In 1965 and 1981, the UN adopted declarations on the inadmissibility of intervention in the domestic affairs of states, and until the 1990s the UN was the custodian of state sovereignty. The Iraqi-Libyan species of intervention, professedly with UN approval but actually under western control, is a post Cold-War phenomenon, the motivation being to implant liberal democratic institutions and human rights, along with security concerns, usually thinly justified by 9/11 and lately the Islamic State. Exogenous state-building and a peripheral role for local leaders characterise this innovation in international relations. The spectre of failed states became a major concern, leading to the imposition of a neo-liberal agenda in the guise of human rights protection.

The ambiguous legal justification for interventions not specifically authorised by the UN, such as the creation of safe havens in Iraq, established a pattern despite negative precedents that showed that attempting nation-building in societies divided by ethnic, factional, ideological and religious lines is beyond the capacity of any minority group of UN members, let alone of one super-power. None of the interventions could have taken place without the projection of U.S. power or its indirect underwriting.

Two factors paved the way for these neo-protectorates; activists with rights-based agendas joined the political mainstream, and western outrage to televised suffering. Activists united with foreign policy establishments, and third world disorder presented opportunities for sly expansion of mandates into new operating areas. Added to these was post-1990 revisionism towards state sovereignty and permissiveness to humanitarian interventions. Relativism towards sovereignty was anathema to post-colonial independent states, especially when western interventions were selective and political in nature, and the victims of intervention lacked the power to oppose.

Western nations came to contemplate, albeit fitfully and inconsistently, neutralising a number of sovereign states in the third world that were illiberal, war-torn or internally weak, as potential threats to international peace. But this essentially political project was presented as a high-minded enterprise with altruistic motivations, similar to the post-war occupations of Germany and Japan.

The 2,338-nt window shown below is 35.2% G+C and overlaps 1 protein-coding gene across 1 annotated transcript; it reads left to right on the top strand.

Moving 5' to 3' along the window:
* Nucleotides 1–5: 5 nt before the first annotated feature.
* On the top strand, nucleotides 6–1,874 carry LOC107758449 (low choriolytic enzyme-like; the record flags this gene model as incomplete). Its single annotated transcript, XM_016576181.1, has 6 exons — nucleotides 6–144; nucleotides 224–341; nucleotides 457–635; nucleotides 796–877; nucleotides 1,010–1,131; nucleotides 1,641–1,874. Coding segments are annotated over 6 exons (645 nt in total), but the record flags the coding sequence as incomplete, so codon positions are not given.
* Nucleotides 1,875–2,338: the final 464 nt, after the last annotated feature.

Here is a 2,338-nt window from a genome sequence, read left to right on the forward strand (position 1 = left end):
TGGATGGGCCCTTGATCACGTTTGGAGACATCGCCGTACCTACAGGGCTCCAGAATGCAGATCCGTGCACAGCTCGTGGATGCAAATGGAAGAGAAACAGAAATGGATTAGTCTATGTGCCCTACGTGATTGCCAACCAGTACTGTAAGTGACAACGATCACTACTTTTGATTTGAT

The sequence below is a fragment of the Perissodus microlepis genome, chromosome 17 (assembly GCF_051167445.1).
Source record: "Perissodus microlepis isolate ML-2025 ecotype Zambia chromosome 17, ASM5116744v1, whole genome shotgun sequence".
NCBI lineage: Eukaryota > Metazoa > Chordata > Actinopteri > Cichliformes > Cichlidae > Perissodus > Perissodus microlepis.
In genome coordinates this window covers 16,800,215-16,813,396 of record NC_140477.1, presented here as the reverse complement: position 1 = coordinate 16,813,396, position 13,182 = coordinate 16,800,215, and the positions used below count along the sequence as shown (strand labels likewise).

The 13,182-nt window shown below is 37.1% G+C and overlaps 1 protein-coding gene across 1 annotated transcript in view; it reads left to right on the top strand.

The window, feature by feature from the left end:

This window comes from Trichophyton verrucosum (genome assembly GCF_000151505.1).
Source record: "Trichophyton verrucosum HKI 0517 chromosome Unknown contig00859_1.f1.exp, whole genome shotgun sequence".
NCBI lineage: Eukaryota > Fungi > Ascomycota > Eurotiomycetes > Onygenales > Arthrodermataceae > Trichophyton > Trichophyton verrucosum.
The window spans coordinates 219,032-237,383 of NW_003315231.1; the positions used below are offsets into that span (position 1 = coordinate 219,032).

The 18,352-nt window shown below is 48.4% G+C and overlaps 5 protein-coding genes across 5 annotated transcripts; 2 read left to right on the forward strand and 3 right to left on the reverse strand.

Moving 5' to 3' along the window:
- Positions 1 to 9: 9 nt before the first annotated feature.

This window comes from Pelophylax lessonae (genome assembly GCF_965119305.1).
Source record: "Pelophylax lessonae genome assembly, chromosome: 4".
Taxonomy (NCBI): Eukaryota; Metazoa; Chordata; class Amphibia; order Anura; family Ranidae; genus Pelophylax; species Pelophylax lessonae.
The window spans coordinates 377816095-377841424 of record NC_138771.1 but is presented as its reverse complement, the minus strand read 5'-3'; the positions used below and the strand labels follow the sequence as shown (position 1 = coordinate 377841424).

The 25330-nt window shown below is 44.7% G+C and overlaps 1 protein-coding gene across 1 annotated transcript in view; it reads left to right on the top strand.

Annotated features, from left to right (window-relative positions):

There were many reasons for the failure of state-building in the new protectorates. The new elites were never very different or more liberal than those deposed. Organised criminality was invigorated by opportunities created by the absence of proper law enforcement due to outsiders not understanding the consequences of their policies. This was because the interveners were more concerned with checking the power of institutions rather than building them, and to appease domestic opinion back home, concentrated on exit strategies and political markers such as holding elections. If the outcome was doubtful even in Kosovo in Europe, the challenge of transforming political and social cultures in the world beyond Europe, where there is no economic pull factor and traditions have little in common with western liberalism, was obviously far more formidable.

As for humanitarian arguments and the Responsibility to Protect doctrine, such reasoning is malleable enough to be appropriated by Russia in Georgia and Ukraine. Whether in Libya or elsewhere, expeditionary interventions to implant human rights and democracy have a certain heuristic value in understanding the illusions of western hegemony which rose to prominence in our times and sought to mould the third world in its image.

Krishnan Srinivasan is a former Foreign Secretary